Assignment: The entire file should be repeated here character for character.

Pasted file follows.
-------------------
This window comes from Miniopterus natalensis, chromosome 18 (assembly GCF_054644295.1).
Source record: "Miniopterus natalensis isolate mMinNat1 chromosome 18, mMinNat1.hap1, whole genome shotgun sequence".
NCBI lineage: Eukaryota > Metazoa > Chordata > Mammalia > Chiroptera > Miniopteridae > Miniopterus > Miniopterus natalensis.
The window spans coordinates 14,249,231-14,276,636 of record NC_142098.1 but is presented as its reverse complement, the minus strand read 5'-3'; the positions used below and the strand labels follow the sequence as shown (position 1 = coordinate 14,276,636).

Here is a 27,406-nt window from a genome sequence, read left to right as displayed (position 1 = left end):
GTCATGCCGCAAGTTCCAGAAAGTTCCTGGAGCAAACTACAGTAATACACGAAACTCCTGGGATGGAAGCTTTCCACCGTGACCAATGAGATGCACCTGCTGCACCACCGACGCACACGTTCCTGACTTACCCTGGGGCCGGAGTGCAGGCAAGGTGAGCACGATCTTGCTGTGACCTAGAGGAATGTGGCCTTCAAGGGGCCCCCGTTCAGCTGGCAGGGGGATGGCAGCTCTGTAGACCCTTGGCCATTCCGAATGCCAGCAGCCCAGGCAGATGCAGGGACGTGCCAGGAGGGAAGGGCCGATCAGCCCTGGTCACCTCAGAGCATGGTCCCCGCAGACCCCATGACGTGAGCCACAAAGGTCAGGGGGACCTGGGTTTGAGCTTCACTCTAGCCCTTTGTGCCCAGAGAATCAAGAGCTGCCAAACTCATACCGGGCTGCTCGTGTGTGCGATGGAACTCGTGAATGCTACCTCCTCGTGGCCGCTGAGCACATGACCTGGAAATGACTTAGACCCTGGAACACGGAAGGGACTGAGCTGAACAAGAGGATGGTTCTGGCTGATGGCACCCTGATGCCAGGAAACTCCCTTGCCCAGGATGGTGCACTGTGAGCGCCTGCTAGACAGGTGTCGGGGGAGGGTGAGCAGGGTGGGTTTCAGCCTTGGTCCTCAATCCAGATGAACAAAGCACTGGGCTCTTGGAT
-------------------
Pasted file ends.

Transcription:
This window comes from Miniopterus natalensis, chromosome 18 (assembly GCF_054644295.1).
Source record: "Miniopterus natalensis isolate mMinNat1 chromosome 18, mMinNat1.hap1, whole genome shotgun sequence".
NCBI lineage: Eukaryota > Metazoa > Chordata > Mammalia > Chiroptera > Miniopteridae > Miniopterus > Miniopterus natalensis.
The window spans coordinates 14,249,231-14,276,636 of record NC_142098.1 but is presented as its reverse complement, the minus strand read 5'-3'; the positions used below and the strand labels follow the sequence as shown (position 1 = coordinate 14,276,636).

Here is a 27,406-nt window from a genome sequence, read left to right as displayed (position 1 = left end):
GTCATGCCGCAAGTTCCAGAAAGTTCCTGGAGCAAACTACAGTAATACACGAAACTCCTGGGATGGAAGCTTTCCACCGTGACCAATGAGATGCACCTGCTGCACCACCGACGCACACGTTCCTGACTTACCCTGGGGCCGGAGTGCAGGCAAGGTGAGCACGATCTTGCTGTGACCTAGAGGAATGTGGCCTTCAAGGGGCCCCCGTTCAGCTGGCAGGGGGATGGCAGCTCTGTAGACCCTTGGCCATTCCGAATGCCAGCAGCCCAGGCAGATGCAGGGACGTGCCAGGAGGGAAGGGCCGATCAGCCCTGGTCACCTCAGAGCATGGTCCCCGCAGACCCCATGACGTGAGCCACAAAGGTCAGGGGGACCTGGGTTTGAGCTTCACTCTAGCCCTTTGTGCCCAGAGAATCAAGAGCTGCCAAACTCATACCGGGCTGCTCGTGTGTGCGATGGAACTCGTGAATGCTACCTCCTCGTGGCCGCTGAGCACATGACCTGGAAATGACTTAGACCCTGGAACACGGAAGGGACTGAGCTGAACAAGAGGATGGTTCTGGCTGATGGCACCCTGATGCCAGGAAACTCCCTTGCCCAGGATGGTGCACTGTGAGCGCCTGCTAGACAGGTGTCGGGGGAGGGTGAGCAGGGTGGGTTTCAGCCTTGGTCCTCAATCCAGATGAACAAAGCACTGGGCTCTTGGAT